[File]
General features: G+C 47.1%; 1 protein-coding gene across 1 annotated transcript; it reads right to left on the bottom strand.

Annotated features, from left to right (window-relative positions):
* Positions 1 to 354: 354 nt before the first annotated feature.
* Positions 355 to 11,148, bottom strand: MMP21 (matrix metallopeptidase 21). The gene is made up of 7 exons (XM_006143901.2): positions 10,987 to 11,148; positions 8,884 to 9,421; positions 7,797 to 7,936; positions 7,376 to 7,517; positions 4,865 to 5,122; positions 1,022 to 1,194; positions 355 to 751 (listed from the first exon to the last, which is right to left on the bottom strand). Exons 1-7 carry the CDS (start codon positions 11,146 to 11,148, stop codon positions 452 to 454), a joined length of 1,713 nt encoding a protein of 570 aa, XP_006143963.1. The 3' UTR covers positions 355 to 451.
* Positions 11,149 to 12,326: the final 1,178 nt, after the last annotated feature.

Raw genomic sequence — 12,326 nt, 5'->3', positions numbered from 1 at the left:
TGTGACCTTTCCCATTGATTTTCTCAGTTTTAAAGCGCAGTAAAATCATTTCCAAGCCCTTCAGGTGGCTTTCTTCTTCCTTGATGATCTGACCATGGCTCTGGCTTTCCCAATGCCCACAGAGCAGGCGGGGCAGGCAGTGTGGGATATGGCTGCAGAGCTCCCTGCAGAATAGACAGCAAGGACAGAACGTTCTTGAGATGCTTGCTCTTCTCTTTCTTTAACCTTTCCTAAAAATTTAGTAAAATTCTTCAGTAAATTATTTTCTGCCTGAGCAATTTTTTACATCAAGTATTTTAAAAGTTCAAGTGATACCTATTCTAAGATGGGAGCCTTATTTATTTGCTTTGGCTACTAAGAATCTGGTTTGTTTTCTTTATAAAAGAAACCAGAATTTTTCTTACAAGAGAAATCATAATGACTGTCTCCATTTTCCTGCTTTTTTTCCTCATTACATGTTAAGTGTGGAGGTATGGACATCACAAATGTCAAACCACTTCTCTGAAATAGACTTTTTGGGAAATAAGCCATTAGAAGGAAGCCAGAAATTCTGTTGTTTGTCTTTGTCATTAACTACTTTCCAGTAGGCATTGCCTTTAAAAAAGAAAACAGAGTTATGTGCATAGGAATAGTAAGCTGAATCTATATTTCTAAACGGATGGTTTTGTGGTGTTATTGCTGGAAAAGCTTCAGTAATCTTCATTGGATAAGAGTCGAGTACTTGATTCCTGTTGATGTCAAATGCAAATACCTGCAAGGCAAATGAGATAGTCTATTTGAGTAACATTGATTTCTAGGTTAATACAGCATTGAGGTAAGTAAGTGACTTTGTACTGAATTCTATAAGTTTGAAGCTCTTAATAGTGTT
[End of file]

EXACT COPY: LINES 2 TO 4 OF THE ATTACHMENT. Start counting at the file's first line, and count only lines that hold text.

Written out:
Annotated features, from left to right (window-relative positions):
* Positions 1 to 354: 354 nt before the first annotated feature.
* Positions 355 to 11,148, bottom strand: MMP21 (matrix metallopeptidase 21). The gene is made up of 7 exons (XM_006143901.2): positions 10,987 to 11,148; positions 8,884 to 9,421; positions 7,797 to 7,936; positions 7,376 to 7,517; positions 4,865 to 5,122; positions 1,022 to 1,194; positions 355 to 751 (listed from the first exon to the last, which is right to left on the bottom strand). Exons 1-7 carry the CDS (start codon positions 11,146 to 11,148, stop codon positions 452 to 454), a joined length of 1,713 nt encoding a protein of 570 aa, XP_006143963.1. The 3' UTR covers positions 355 to 451.